What Type of Garden is Right For You? Raised Beds, In-Ground, Containers, and More!
This article has been a long time coming. Since 2016, we have installed a wide assortment of gardens around our urban homestead, which has helped me to form a pretty good idea of the pros and cons of the different kinds of gardens. As always, this blog is about my experiences, and I hope that sharing my observations and opinions can help get you started in the right direction. Below I’ll be introducing you to the types of gardens we utilize here, and how they have performed for me so far.
Ready to start gardening? The first thing to consider before starting a garden is what kind of space you have to work with. As you review the different kind of gardens below, try and keep in mind which descriptions seem to match your space, your needs, and your goals.
»The Raised Bed Garden
This type of garden has become extremely popular, especially in urban and suburban areas. Raised beds are simply a constructed frame of metal or wood that sits on top of the ground and can be filled with the soil of your choice in order to grow plants.
We started our first garden area in raised beds. Our concept was inspired by potager gardens (the French term for a kitchen garden), and was comprised of five wood beds for a total of 119 square feet of growing space. The personal reasons we chose to start with raised beds were: (1) we were beginners and felt intimidated by our hard, clay soil (2) I liked the look of raised beds for this space. The picture below is of our original raised beds we built in 2016—and we still garden in them today.
Some of the benefits of raised bed gardens are:
–Ergonomics. You don’t have to bend over as far to care for your garden.
–Soil quality. You have the chance to fill your beds with the best soil possible! This means better plant performance from the beginning.
–Avoid contaminants. This will be discussed more in the in-ground garden section, but raised beds let you avoid possible toxins or heavy metals that might exist in urban areas.
–Weed control. Raised beds are great for starting fresh and keeping a garden free of weeds. You can line the bottom with cardboard or weed fabric which will prevent grass and weeds from growing in your garden.
–Gopher protection. If gophers or voles are issues on your land, you can install metal hardware cloth on the bottom of your raised beds to prevent underground critters from demolishing your garden.
Our raised beds are made from redwood because it has great rot resistance, is all-natural, ages into a beautiful greyish patina, and will last for 5-10 years. Another great wood for raised beds is cedar. Personally, I gravitate towards natural wood (not chemically treated) because it ages beautifully and I don’t need to worry about chemicals. There has been a concern about pressure treated wood leaching chemicals into your garden soil and, while arsenic is no longer used in the process, I still recommend going with an all-natural wood.
If you are interested in crafting your own wood raised beds you can read How to Build a Wood Raised Bed. If you are looking for raised beds that are ready-to-go and quickly assembled, Greenes makes many cedar garden kits like these:
You can also check out my Raised Bed Garden Checklist for things to consider before building.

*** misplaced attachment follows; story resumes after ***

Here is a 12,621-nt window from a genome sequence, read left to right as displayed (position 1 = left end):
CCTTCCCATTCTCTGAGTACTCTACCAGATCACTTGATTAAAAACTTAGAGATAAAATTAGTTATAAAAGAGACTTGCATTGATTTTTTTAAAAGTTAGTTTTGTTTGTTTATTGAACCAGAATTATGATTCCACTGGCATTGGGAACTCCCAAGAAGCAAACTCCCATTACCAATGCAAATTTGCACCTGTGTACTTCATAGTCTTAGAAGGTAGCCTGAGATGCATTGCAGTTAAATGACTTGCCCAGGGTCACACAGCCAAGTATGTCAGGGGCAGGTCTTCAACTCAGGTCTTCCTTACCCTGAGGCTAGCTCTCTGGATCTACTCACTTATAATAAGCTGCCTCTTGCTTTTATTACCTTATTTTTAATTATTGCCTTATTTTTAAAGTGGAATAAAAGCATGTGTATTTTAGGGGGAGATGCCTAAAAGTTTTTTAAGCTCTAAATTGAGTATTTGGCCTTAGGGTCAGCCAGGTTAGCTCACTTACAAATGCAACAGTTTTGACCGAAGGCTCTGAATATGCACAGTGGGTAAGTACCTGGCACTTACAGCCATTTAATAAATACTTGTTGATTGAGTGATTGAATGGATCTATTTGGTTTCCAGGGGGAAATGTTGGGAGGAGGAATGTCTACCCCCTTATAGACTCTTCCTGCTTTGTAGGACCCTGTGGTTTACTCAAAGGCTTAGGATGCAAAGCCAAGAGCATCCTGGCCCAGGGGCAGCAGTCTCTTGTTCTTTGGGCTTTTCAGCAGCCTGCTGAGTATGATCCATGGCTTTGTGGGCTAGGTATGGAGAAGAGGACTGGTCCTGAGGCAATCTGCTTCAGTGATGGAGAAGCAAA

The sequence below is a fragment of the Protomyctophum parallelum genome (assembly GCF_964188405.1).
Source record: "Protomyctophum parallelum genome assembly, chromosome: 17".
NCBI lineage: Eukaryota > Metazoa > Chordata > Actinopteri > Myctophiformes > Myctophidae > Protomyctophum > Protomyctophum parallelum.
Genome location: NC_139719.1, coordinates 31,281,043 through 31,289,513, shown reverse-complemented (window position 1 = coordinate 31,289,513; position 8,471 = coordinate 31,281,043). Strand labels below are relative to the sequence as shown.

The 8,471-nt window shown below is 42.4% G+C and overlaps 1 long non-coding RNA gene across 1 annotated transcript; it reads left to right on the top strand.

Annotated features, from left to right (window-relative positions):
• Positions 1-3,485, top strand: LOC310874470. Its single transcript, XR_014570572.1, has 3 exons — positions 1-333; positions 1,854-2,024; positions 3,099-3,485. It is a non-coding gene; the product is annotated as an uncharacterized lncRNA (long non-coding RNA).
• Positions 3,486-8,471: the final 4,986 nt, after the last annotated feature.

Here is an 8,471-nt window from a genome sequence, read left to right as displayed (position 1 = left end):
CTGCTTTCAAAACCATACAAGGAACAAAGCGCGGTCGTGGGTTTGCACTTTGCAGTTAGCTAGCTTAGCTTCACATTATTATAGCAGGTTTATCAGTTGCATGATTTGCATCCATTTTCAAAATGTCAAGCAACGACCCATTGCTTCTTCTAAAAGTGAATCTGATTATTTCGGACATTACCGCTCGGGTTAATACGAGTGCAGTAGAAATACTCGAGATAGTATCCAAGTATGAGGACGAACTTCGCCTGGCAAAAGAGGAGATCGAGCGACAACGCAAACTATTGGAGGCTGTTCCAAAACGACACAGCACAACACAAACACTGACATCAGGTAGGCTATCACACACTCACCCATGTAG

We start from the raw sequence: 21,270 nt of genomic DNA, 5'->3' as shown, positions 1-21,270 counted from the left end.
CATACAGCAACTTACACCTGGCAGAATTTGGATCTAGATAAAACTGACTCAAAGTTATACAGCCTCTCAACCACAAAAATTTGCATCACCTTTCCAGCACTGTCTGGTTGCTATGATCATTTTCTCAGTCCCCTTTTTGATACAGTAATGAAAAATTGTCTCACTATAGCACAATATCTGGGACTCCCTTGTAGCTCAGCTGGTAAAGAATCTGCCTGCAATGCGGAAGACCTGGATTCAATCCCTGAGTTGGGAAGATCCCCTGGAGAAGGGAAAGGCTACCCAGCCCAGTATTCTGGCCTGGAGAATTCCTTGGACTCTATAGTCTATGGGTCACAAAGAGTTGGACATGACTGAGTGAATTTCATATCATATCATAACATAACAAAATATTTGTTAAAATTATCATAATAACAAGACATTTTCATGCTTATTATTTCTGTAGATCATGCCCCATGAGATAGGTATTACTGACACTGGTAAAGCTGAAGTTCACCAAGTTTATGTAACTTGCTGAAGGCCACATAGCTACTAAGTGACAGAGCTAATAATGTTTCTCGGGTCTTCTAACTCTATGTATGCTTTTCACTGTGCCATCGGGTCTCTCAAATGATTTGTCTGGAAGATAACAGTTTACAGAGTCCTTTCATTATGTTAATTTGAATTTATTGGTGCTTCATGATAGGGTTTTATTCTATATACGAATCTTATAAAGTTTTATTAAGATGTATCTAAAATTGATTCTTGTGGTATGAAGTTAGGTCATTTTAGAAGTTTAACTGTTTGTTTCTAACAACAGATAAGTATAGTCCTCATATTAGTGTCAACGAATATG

While I love our raised beds, and four years later they are still looking great, there are some very important cons or drawbacks:
– Buying materials. The materials to build raised beds can be expensive. You want to use the good stuff, so your beds can cost upwards of $200 just for lumber.
– Soil cost. Filling raised beds can be expensive. You’ll have amazing soil quality, but it does cost money.
–Time investment to get started. Leveling your ground area and assembling your beds will take more time than a small container or digging straight in the ground.
»In-Ground or Flat-Earth Gardens
All of the landcsape around the perimeter of our yard is considered “in-ground” gardening. In-ground (or flat-earth) gardens utilize the exisiting soil and entail planting directly in the ground. For us, the major benefit to in-ground gardening was cost. The bulk of the soil is already there, and so labor was really all it took to get growing. We determined the shape of our garden, removed the grass with shovels, amended the soil, and done! I have found the following pros/benefits to gardening in-ground:
– Low cost! To start an in-ground garden it’s mostly labor. You need to fully dig up your grass and amend the soil before you can plant!
-Great water retention. I have to water my in-ground beds considerably less than any other space in my yard. Since most native soil tends to be harder and more clay-like ,they hold the water a lot better.
–Natural looking. From an aesthetic perspective, I like how in-ground beds let plants grow how they would in nature.
Good news for those worried about weeds! This year I tried a re-useable landscape fabric in one of my in-ground beds (pictured below), and found that it worked great to control bindweed in the garden. If you are interested in growing your crops in rows, you can line them with landscape fabric for an easy solution to weeds. Obviously this creates a more farm-like look instead of a natural garden space.
If you go by square footage, we actually grow more in-ground here at Freckled Californian than in raised beds. Honestly, we have saved so much money on building materials and soil by utilizing what already came with our property. Although I feel like most of the time this method is most cost-efficient, there are some MAJOR drawbacks to in-ground gardens, such as:
–Safety. You must test your soil for contaminants and health. This is an upfront cost of growing in your exisiting soil, but it’s very important. More details discussed below.